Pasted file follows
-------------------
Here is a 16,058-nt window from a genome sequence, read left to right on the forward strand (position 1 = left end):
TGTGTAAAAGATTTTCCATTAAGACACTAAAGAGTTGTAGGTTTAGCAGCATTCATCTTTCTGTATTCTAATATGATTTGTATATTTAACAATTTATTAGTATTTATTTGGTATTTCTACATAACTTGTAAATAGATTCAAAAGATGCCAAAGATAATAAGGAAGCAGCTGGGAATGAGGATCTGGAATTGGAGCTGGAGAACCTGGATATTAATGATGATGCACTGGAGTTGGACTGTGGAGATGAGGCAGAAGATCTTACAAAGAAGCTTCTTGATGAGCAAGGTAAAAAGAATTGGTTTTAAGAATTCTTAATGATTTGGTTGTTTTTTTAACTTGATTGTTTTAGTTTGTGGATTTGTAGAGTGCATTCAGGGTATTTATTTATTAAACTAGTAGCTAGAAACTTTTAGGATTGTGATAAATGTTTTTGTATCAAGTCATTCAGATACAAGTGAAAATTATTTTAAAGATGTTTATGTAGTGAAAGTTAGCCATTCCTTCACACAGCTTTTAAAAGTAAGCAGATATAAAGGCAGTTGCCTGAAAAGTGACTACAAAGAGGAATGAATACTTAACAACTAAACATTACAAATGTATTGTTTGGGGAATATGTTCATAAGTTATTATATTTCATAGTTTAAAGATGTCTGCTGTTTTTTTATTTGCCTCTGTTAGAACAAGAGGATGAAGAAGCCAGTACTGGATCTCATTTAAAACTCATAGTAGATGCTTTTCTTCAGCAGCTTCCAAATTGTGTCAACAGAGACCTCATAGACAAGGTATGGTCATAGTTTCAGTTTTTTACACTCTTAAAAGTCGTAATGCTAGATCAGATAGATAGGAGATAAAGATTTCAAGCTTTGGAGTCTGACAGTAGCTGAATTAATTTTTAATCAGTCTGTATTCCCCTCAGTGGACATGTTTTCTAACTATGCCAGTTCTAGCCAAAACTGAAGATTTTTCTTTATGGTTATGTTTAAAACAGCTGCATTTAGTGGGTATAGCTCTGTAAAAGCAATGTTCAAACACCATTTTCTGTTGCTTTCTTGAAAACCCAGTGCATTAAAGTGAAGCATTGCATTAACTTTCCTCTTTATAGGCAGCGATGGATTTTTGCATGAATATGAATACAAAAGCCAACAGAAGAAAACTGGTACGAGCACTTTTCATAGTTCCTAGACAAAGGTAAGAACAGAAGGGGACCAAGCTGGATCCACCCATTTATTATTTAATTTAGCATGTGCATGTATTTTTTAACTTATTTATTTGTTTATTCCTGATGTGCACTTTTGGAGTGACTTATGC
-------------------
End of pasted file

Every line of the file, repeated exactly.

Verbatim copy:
Here is a 16,058-nt window from a genome sequence, read left to right on the forward strand (position 1 = left end):
TGTGTAAAAGATTTTCCATTAAGACACTAAAGAGTTGTAGGTTTAGCAGCATTCATCTTTCTGTATTCTAATATGATTTGTATATTTAACAATTTATTAGTATTTATTTGGTATTTCTACATAACTTGTAAATAGATTCAAAAGATGCCAAAGATAATAAGGAAGCAGCTGGGAATGAGGATCTGGAATTGGAGCTGGAGAACCTGGATATTAATGATGATGCACTGGAGTTGGACTGTGGAGATGAGGCAGAAGATCTTACAAAGAAGCTTCTTGATGAGCAAGGTAAAAAGAATTGGTTTTAAGAATTCTTAATGATTTGGTTGTTTTTTTAACTTGATTGTTTTAGTTTGTGGATTTGTAGAGTGCATTCAGGGTATTTATTTATTAAACTAGTAGCTAGAAACTTTTAGGATTGTGATAAATGTTTTTGTATCAAGTCATTCAGATACAAGTGAAAATTATTTTAAAGATGTTTATGTAGTGAAAGTTAGCCATTCCTTCACACAGCTTTTAAAAGTAAGCAGATATAAAGGCAGTTGCCTGAAAAGTGACTACAAAGAGGAATGAATACTTAACAACTAAACATTACAAATGTATTGTTTGGGGAATATGTTCATAAGTTATTATATTTCATAGTTTAAAGATGTCTGCTGTTTTTTTATTTGCCTCTGTTAGAACAAGAGGATGAAGAAGCCAGTACTGGATCTCATTTAAAACTCATAGTAGATGCTTTTCTTCAGCAGCTTCCAAATTGTGTCAACAGAGACCTCATAGACAAGGTATGGTCATAGTTTCAGTTTTTTACACTCTTAAAAGTCGTAATGCTAGATCAGATAGATAGGAGATAAAGATTTCAAGCTTTGGAGTCTGACAGTAGCTGAATTAATTTTTAATCAGTCTGTATTCCCCTCAGTGGACATGTTTTCTAACTATGCCAGTTCTAGCCAAAACTGAAGATTTTTCTTTATGGTTATGTTTAAAACAGCTGCATTTAGTGGGTATAGCTCTGTAAAAGCAATGTTCAAACACCATTTTCTGTTGCTTTCTTGAAAACCCAGTGCATTAAAGTGAAGCATTGCATTAACTTTCCTCTTTATAGGCAGCGATGGATTTTTGCATGAATATGAATACAAAAGCCAACAGAAGAAAACTGGTACGAGCACTTTTCATAGTTCCTAGACAAAGGTAAGAACAGAAGGGGACCAAGCTGGATCCACCCATTTATTATTTAATTTAGCATGTGCATGTATTTTTTAACTTATTTATTTGTTTATTCCTGATGTGCACTTTTGGAGTGACTTATGC